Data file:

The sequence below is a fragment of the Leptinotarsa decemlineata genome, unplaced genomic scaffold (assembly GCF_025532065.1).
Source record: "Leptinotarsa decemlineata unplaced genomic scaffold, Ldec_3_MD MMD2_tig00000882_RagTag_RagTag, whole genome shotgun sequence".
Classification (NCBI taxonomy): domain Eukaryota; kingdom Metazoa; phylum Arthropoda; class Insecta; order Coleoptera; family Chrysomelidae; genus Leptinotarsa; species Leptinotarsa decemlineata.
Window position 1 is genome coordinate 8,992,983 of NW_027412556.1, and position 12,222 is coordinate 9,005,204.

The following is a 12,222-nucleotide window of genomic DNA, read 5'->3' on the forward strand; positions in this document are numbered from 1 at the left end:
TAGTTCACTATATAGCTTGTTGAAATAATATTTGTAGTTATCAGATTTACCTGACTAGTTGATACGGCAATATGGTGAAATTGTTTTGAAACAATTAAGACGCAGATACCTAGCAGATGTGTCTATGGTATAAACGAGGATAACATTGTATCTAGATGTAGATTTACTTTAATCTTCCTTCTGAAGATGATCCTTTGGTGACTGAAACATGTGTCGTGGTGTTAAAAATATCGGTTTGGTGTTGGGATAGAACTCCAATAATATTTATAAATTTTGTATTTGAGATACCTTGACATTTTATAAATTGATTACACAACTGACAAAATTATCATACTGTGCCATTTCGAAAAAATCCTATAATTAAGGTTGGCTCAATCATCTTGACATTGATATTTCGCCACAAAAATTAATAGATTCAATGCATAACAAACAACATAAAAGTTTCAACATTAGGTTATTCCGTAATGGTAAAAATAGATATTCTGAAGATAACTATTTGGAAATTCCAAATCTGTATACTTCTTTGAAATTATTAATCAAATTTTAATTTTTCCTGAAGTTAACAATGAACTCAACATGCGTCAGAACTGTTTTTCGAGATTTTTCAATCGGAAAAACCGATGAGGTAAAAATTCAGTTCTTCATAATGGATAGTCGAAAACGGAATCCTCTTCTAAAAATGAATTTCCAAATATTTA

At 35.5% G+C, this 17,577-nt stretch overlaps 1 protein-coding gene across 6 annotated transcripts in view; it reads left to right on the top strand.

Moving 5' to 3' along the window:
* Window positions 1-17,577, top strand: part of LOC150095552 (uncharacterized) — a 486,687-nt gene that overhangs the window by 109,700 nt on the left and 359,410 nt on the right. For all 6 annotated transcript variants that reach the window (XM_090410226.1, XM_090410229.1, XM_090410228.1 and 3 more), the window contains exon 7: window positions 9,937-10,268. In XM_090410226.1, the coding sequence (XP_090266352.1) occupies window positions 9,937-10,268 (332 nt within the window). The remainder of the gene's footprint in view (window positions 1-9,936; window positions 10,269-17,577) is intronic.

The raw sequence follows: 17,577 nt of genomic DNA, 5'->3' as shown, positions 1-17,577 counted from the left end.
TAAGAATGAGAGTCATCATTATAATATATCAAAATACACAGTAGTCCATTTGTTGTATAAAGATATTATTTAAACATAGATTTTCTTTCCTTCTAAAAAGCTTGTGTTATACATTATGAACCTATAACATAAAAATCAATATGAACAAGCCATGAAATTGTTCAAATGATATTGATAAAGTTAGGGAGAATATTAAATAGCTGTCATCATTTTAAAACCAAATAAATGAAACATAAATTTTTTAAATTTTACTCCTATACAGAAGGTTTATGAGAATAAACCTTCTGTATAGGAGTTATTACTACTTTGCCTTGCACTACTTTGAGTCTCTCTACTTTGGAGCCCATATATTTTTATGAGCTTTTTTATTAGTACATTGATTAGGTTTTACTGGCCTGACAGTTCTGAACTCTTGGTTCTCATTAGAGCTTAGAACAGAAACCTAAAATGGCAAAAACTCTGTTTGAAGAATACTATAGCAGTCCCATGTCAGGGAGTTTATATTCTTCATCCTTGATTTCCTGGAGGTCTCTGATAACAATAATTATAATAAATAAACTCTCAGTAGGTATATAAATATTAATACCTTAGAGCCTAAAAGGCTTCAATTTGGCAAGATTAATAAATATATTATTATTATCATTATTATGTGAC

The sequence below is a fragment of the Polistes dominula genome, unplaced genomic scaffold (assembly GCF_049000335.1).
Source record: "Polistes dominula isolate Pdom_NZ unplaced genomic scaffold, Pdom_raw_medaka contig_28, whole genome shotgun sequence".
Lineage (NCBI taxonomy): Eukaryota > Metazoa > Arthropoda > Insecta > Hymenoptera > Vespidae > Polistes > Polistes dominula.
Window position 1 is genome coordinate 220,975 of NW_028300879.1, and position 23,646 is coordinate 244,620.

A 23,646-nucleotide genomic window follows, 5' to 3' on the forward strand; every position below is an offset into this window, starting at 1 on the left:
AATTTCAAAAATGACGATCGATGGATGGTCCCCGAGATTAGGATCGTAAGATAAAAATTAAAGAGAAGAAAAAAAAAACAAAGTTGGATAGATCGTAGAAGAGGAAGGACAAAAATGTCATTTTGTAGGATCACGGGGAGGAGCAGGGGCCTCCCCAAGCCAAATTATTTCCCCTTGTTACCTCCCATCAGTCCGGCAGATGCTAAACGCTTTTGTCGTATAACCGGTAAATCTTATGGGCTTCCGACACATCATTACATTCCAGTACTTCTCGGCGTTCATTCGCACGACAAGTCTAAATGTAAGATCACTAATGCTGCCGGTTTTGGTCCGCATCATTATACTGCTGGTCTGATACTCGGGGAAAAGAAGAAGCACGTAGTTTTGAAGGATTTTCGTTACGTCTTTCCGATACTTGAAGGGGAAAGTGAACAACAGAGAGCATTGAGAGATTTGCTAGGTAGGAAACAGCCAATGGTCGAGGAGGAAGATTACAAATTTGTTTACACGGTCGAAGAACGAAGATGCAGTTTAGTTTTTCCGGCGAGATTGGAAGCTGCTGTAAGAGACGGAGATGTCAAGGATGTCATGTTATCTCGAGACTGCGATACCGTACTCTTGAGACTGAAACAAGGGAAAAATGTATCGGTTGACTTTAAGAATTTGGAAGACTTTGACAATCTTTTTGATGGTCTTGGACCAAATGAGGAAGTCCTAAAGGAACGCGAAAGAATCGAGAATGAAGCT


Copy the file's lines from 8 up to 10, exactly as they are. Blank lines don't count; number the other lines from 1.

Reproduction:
Moving 5' to 3' along the window:
* Window positions 1-17,577, top strand: part of LOC150095552 (uncharacterized) — a 486,687-nt gene that overhangs the window by 109,700 nt on the left and 359,410 nt on the right. For all 6 annotated transcript variants that reach the window (XM_090410226.1, XM_090410229.1, XM_090410228.1 and 3 more), the window contains exon 7: window positions 9,937-10,268. In XM_090410226.1, the coding sequence (XP_090266352.1) occupies window positions 9,937-10,268 (332 nt within the window). The remainder of the gene's footprint in view (window positions 1-9,936; window positions 10,269-17,577) is intronic.

The raw sequence follows: 17,577 nt of genomic DNA, 5'->3' as shown, positions 1-17,577 counted from the left end.